Coffee is strong, hot and bottomless. Boy, we feel almost good enough to go out tonight and get drunk all over again.

BEST SOLUTION FOR IT'S THE MIDDLE OF THE WEEK AND I'M TOO POOPED TO COOK

Elie's Deli

Elie's Deli
After slaving over a hot desk all day long, who really wants to face an hour or more working in the kitchen for dinner?

Still, we'd like our families to enjoy a healthful, tasty, home-cooked meal, even if it isn't cooked in our own home. So it's Elie's takeout to the rescue! We love this tiny, family-run quick-stop casual shop where pretty much everything on the Mediterranean and American menu is homemade. Our family members with the simplest tastes love the straight stuff -- hot and cold subs fashioned from Boar's Head meats, a fine BLT and grilled cheese, and burgers. More adventurous types lust after the Greek specialties, like magical grape leaves stuffed with rice, tomatoes and garbanzo beans, dipped in silky-tart yogurt spiked with cucumber, garlic and mint. And we've been known to make an entire meal out of tabbouleh, a refreshing salad of chopped parsley, tomato, cracked wheat, lemon juice and olive oil, with some hot pita bread on the side. All food is prepared to order, but it's done with speed -- we never wait more than a few minutes before we're tramping our treasures out the door.

Lon's at the Hermosa
Jackie Mercandetti
How the architect managed to figure out how to dig a wine cellar under the historic converted home that is Lon's, we'll never know. All we can say is that he did it, and beautifully. This brand-new room is hidden back behind the bar, behind a scrolled gate, and down a steep, winding flight of rock stairs. The temperature drops up to 30 degrees as we make the descent, and as we round the bend, we're presented with one of the most gorgeous private dining rooms we've ever seen. If there's no romance in the air in this room, lined with racks of wine bottles, crafted out of stone and centered with a heavy wood table dressed with candles, then this couple has no chance. There's no room charge, either, with menu and wine selections from Lon's seasonal offerings (adore that cow "q" Kobe beef, or the Peruvian seafood grill). It can be just us, or, if we want to shout our love out to the rooftops, we can invite up to six other couples. The manager tells us his servers often feel the need to announce when they're approaching the room -- after all, mood lighting, mood food, mood ambiance, and, well, it sure puts us in the mood.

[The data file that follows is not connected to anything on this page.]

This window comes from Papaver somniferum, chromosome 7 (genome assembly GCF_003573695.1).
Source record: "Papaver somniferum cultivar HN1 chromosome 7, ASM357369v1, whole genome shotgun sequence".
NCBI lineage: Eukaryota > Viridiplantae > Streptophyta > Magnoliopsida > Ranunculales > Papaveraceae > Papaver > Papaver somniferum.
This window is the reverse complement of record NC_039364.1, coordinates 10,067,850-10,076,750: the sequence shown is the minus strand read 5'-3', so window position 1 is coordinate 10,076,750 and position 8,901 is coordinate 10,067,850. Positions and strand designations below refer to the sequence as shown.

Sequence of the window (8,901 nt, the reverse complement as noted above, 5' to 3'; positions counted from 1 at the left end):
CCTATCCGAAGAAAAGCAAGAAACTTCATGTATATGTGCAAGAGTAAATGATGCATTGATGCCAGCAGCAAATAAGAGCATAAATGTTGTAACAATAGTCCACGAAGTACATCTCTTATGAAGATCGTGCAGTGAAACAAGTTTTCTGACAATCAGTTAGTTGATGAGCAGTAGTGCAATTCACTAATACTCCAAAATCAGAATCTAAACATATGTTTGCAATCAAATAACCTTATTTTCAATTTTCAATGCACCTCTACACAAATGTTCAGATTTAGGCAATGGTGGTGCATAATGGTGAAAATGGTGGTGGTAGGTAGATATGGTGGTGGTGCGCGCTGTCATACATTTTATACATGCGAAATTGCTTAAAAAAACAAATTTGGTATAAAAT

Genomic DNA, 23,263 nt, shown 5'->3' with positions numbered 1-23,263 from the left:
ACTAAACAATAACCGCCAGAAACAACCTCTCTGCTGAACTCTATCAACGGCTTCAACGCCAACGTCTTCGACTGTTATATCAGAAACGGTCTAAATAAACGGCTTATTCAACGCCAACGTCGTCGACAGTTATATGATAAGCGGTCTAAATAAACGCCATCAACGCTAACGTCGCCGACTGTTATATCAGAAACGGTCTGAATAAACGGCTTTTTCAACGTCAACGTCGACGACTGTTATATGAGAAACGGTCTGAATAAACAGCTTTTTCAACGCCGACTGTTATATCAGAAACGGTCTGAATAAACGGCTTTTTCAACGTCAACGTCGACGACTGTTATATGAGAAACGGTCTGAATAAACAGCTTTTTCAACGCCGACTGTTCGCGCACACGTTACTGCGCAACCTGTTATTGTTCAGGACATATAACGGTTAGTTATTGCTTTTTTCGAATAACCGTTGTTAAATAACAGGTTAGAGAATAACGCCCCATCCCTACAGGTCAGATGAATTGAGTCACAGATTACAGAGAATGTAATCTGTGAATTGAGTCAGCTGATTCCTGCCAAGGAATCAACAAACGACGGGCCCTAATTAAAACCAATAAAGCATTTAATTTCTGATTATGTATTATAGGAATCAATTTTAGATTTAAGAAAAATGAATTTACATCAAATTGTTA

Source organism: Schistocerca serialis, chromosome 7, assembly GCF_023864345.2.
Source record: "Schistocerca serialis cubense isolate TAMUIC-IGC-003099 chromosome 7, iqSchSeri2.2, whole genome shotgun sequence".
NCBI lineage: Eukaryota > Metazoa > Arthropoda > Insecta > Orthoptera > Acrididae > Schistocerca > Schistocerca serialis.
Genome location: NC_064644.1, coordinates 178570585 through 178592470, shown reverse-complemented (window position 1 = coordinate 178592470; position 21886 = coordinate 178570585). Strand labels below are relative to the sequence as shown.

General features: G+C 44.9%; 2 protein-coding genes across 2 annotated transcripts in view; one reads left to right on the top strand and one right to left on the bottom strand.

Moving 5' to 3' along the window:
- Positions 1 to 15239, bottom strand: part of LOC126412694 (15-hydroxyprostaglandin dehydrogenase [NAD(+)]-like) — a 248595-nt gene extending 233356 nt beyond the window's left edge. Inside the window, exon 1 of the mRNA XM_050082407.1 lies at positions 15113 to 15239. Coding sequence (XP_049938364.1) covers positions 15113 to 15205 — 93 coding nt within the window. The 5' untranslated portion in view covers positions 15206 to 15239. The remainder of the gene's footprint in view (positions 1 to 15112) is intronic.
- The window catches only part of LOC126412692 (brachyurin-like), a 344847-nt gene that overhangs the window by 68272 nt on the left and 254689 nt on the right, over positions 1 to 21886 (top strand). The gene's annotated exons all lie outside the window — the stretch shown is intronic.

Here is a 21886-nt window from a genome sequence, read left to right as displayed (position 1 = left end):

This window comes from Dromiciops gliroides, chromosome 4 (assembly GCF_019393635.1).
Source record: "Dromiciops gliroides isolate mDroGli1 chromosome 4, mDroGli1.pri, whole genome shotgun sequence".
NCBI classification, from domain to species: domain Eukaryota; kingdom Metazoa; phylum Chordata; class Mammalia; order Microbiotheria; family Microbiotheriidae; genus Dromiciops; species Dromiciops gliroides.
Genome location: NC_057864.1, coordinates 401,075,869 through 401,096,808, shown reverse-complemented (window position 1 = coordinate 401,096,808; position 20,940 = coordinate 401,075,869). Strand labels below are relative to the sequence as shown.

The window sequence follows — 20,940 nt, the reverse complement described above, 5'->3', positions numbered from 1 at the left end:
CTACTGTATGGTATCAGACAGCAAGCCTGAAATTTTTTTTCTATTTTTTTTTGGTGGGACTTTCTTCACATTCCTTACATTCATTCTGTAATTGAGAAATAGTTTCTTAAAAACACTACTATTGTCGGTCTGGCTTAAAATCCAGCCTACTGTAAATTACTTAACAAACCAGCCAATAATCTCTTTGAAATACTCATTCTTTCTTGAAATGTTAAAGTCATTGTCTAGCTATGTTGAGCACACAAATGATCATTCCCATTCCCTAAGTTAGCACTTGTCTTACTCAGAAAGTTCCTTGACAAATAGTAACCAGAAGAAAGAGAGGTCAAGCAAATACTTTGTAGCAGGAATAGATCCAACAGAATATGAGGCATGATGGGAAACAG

Readers' Choice: The Melting Pot

Roaring Fork
Courtesy of Roaring Fork
When we're worn out, the only thing we want to do for dinner is eat over the kitchen sink at home. Unfortunately, it's hard to find friends who want to do that with us. So on those nights, we ask them to meet us at Roaring Fork, where it's almost as comfortable, casual and homey. These people understand the need to feed at a low-key bar. It's still pretty, in one of the most bustling, beautiful people spots in the Valley. And it's still got some of the most interesting, delicious, well-priced nibbles to be found anywhere. The "saloon" menu is available in the bar only, from 7 to 10 p.m. It includes thrills like green chile pork stew with jack cheese and buttered flour tortillas; a half chicken rotisserie-roasted over pecan wood with queso anejo and charred tomato salsa; or smoke-roasted barbecued pork ribs braised in Dr Pepper and chiles. Best of all, the plates run less than $10 each, and we don't even have to do the dishes.